Therapists and psychotherapists don’t require a license or qualifications, while psychologists in Denmark must have a degree, and authorised psychologists must have both a degree and experience. 

Debbie Quackenbush, who owns the practice The Little White House in Copenhagen, told The Local it’s important to know the difference between therapists and psychologists in Denmark. “I know some good psychotherapists in town, but they are less regulated,” she said.

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Why is there a delay in accessing mental health services in Denmark?

When it comes to publicly subsidised depression and anxiety treatment, each psychologist has an upper limit that they can request reimbursement, currently around 305,000 kroner per year. That means they can only accept so many publicly subsidised patients facing those challenges. 

There are also a limited number of psychologists on the public system. This means there can be long waiting lists.

“We would love to accept public patients, but Denmark has a closed referral system and it’s very hard to get on their provider panel,” Quackenbush from The Little White House told The Local. 

She explained that the rationale behind limiting the number of psychologists on the public system is to guarantee them work.

“It’s an incentive to take public clients, since those are paid at a lesser rate. You get paid less, but you’re set for life and you never have to market your services again,” she told The Local.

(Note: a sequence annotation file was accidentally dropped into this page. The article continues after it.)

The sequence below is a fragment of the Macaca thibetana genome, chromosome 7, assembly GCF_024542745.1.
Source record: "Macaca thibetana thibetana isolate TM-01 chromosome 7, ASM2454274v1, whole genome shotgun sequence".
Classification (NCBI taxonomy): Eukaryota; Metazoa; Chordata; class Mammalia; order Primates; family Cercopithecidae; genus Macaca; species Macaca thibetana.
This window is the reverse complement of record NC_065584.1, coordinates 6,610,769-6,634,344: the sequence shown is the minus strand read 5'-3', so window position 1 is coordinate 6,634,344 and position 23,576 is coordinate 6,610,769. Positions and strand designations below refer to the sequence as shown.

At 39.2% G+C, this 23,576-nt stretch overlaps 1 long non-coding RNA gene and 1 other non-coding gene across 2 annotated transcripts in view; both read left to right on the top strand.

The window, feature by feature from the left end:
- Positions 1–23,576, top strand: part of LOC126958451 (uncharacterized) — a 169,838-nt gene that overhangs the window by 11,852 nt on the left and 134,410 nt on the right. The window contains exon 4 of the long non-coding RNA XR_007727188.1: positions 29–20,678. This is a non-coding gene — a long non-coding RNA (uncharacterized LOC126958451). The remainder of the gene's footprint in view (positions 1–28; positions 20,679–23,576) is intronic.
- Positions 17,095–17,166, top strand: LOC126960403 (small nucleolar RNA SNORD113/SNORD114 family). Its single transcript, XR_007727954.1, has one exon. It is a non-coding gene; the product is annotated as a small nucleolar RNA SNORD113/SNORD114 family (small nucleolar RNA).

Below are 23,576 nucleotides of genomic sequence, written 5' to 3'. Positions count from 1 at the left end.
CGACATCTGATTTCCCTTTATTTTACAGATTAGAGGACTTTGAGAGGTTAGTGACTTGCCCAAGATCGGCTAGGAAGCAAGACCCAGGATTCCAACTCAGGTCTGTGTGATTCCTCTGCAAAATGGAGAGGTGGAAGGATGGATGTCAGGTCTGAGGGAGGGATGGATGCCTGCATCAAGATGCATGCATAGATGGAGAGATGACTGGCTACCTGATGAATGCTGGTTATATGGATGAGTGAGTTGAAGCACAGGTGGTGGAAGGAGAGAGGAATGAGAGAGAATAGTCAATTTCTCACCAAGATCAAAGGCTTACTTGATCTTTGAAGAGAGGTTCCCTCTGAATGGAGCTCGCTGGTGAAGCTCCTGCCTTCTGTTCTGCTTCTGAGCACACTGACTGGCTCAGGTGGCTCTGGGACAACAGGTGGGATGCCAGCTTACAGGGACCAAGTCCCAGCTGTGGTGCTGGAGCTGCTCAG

The Depression Association is working to increase the number of public psychology licenses.  “Until we do that, we will continue to see this pressure on the market,” Ronnenberg from the association told The Local. 

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Going private 

Private insurance use is increasing in Denmark, and access to mental health services is a driving factor. A recent analysis by insurance company Forsikring & Pension has found that the majority of private insurance is paid by employers. If that includes your employer, you can benefit from faster access to a broader network of psychological help.

“Most insurance companies will point you to a psychologist within their own network,” Berit Mus Christensen told The Local. She’s an authorised psychologist with her own practice in Aarhus. 

“Should there be special reasons such as language barriers or other individual concerns, it may be possible to choose your own psychologist,” Christensen said, and she suggested checking the terms of your insurance for specific information.

Sundhed.dk points out that some unions cover full or partial psychological treatment for work-related crises.

Denmark's ten-year plan to improve mental health care

The Danish Psychologists’ Association (Dansk Psykolog Forening) is working alongside Denmark’s Ministry of Health on a 10-year plan to improve psychiatric care in Denmark, including better and more timely treatment.

According to a study from the National Board of Health (Sundhedsstyrelsen), the number of patients seeking hospital care for mental illness has increased 30 percent in the past 10 years. That’s more than double the 13 percent increase among those seeking care for physical diseases, like diabetes or cardiovascular disease.

The proposal follows a 2019 statement where the Social Democrats, Social Liberals, Socialist People’s Party and Unity Party agreed on the need to establish a 10-year plan with binding goals for improving psychiatric care in Denmark.

The binding goals include a reduction in readmissions, reduced waiting times, and an increase of the average life expectancy of citizens with mental illness. The parties also identified the need for more preventative care and psychological help to younger individuals. 

Health Minister Magnus Heunicke has called for negotiations to start in September, but is open to bringing them forward.